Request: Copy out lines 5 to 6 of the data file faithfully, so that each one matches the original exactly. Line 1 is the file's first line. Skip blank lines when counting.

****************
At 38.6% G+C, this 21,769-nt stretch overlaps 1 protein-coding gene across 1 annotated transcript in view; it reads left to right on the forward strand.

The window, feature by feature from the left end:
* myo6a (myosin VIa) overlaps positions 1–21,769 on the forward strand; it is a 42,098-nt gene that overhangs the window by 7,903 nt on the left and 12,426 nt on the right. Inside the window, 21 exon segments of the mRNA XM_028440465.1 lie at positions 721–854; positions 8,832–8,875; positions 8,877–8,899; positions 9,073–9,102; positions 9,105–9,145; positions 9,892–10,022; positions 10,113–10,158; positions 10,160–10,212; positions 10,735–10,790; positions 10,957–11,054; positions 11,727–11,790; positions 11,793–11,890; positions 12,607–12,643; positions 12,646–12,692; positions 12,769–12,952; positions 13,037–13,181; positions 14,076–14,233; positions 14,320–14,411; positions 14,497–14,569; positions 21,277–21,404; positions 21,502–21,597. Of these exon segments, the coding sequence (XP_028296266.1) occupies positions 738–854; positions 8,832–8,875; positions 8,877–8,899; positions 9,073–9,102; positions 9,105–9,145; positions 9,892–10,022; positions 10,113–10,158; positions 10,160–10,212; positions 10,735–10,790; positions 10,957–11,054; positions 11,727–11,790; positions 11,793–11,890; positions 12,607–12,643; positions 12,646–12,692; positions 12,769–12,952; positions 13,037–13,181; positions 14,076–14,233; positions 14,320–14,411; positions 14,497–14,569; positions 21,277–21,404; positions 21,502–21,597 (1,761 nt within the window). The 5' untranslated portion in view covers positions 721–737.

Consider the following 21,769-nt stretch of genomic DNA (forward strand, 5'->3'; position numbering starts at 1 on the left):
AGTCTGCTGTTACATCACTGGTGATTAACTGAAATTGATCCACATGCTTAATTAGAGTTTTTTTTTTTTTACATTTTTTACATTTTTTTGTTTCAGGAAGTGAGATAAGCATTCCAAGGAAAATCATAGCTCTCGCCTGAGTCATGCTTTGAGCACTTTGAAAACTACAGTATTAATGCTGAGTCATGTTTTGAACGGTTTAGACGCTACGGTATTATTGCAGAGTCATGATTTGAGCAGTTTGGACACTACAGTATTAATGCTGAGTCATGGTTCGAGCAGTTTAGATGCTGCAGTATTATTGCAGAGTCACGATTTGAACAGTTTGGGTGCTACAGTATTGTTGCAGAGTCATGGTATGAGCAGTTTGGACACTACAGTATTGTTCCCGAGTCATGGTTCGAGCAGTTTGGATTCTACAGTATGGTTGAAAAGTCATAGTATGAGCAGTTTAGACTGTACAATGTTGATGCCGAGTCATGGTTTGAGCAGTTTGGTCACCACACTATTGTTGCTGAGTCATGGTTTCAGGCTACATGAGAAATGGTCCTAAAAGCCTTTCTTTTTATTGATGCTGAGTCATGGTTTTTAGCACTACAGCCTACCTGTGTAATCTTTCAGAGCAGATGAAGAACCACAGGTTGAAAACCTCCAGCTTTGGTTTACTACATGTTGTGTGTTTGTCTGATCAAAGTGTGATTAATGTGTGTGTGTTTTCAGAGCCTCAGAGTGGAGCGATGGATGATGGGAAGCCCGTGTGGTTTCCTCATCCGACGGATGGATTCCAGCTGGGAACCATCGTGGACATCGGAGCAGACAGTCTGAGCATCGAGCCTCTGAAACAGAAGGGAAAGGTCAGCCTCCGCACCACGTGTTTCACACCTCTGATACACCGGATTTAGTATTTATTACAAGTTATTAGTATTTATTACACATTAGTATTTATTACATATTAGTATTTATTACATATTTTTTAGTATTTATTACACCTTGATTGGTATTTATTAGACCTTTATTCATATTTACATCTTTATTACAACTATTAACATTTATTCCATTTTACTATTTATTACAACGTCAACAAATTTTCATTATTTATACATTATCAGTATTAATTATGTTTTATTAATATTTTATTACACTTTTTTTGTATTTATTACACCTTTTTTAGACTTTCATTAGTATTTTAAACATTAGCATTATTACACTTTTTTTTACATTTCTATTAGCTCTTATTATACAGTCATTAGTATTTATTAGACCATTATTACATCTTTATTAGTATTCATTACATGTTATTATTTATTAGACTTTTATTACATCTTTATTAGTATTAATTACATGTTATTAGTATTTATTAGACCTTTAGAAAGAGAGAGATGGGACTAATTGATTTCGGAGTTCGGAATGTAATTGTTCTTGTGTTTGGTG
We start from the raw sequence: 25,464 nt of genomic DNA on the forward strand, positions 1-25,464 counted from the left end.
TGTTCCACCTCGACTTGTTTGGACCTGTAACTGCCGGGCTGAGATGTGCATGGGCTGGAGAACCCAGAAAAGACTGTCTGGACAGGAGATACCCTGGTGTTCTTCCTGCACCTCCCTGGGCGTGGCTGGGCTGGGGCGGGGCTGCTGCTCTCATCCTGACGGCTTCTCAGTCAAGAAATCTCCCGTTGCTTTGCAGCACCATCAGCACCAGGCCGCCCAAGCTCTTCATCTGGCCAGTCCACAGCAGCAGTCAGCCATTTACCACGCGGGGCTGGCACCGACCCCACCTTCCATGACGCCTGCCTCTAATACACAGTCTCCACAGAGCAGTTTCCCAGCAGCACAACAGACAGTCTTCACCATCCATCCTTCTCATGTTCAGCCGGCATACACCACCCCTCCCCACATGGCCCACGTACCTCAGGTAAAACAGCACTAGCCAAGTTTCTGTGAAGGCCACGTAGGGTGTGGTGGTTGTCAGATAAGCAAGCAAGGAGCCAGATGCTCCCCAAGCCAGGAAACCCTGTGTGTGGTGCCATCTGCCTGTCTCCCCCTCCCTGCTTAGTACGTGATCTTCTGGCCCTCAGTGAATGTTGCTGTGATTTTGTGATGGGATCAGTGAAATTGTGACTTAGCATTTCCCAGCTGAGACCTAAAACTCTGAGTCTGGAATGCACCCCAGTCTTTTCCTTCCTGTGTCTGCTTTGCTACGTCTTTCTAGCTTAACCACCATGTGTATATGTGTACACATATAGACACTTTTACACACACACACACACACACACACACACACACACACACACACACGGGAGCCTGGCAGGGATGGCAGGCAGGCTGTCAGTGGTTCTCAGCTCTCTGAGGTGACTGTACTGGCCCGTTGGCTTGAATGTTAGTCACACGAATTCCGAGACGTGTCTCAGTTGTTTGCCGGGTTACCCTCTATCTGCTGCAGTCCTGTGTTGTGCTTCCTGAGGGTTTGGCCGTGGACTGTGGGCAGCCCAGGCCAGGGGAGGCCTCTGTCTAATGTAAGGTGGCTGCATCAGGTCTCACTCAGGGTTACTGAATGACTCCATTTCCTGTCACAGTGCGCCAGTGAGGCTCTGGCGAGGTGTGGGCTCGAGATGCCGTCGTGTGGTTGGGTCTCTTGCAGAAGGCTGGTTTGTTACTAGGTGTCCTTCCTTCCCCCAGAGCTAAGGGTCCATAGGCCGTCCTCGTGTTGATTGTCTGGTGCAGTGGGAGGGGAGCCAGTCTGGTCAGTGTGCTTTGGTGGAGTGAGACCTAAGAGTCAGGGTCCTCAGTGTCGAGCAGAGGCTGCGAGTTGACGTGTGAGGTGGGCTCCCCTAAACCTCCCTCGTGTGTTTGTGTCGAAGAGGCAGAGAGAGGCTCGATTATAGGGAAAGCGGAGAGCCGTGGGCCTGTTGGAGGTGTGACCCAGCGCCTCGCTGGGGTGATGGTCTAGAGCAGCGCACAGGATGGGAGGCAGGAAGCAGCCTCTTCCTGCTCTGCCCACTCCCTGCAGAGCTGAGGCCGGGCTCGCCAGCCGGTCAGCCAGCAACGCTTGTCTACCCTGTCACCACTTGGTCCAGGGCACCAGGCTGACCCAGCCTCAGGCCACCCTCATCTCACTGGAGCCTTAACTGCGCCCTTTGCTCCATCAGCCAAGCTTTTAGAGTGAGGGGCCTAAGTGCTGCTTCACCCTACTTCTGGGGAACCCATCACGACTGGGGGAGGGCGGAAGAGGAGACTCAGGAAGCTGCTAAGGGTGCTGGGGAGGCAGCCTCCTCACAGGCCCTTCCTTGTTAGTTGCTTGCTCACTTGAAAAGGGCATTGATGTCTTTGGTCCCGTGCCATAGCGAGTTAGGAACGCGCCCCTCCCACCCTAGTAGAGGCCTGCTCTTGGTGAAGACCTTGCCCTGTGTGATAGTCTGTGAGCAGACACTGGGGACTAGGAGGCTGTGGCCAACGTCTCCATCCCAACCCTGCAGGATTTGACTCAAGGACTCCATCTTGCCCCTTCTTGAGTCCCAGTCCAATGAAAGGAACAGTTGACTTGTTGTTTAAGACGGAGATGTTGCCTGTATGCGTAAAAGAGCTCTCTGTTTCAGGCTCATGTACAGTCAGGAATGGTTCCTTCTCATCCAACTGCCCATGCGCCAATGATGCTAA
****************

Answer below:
AGTCTGCTGTTACATCACTGGTGATTAACTGAAATTGATCCACATGCTTAATTAGAGTTTTTTTTTTTTTACATTTTTTACATTTTTTTGTTTCAGGAAGTGAGATAAGCATTCCAAGGAAAATCATAGCTCTCGCCTGAGTCATGCTTTGAGCACTTTGAAAACTACAGTATTAATGCTGAGTCATGTTTTGAACGGTTTAGACGCTACGGTATTATTGCAGAGTCATGATTTGAGCAGTTTGGACACTACAGTATTAATGCTGAGTCATGGTTCGAGCAGTTTAGATGCTGCAGTATTATTGCAGAGTCACGATTTGAACAGTTTGGGTGCTACAGTATTGTTGCAGAGTCATGGTATGAGCAGTTTGGACACTACAGTATTGTTCCCGAGTCATGGTTCGAGCAGTTTGGATTCTACAGTATGGTTGAAAAGTCATAGTATGAGCAGTTTAGACTGTACAATGTTGATGCCGAGTCATGGTTTGAGCAGTTTGGTCACCACACTATTGTTGCTGAGTCATGGTTTCAGGCTACATGAGAAATGGTCCTAAAAGCCTTTCTTTTTATTGATGCTGAGTCATGGTTTTTAGCACTACAGCCTACCTGTGTAATCTTTCAGAGCAGATGAAGAACCACAGGTTGAAAACCTCCAGCTTTGGTTTACTACATGTTGTGTGTTTGTCTGATCAAAGTGTGATTAATGTGTGTGTGTTTTCAGAGCCTCAGAGTGGAGCGATGGATGATGGGAAGCCCGTGTGGTTTCCTCATCCGACGGATGGATTCCAGCTGGGAACCATCGTGGACATCGGAGCAGACAGTCTGAGCATCGAGCCTCTGAAACAGAAGGGAAAGGTCAGCCTCCGCACCACGTGTTTCACACCTCTGATACACCGGATTTAGTATTTATTACAAGTTATTAGTATTTATTACACATTAGTATTTATTACATATTAGTATTTATTACATATTTTTTAGTATTTATTACACCTTGATTGGTATTTATTAGACCTTTATTCATATTTACATCTTTATTACAACTATTAACATTTATTCCATTTTACTATTTATTACAACGTCAACAAATTTTCATTATTTATACATTATCAGTATTAATTATGTTTTATTAATATTTTATTACACTTTTTTTGTATTTATTACACCTTTTTTAGACTTTCATTAGTATTTTAAACATTAGCATTATTACACTTTTTTTTACATTTCTATTAGCTCTTATTATACAGTCATTAGTATTTATTAGACCATTATTACATCTTTATTAGTATTCATTACATGTTATTATTTATTAGACTTTTATTACATCTTTATTAGTATTAATTACATGTTATTAGTATTTATTAGACCTTTAGAAAGAGAGAGATGGGACTAATTGATTTCGGAGTTCGGAATGTAATTGTTCTTGTGTTTGGTG
We start from the raw sequence: 25,464 nt of genomic DNA on the forward strand, positions 1-25,464 counted from the left end.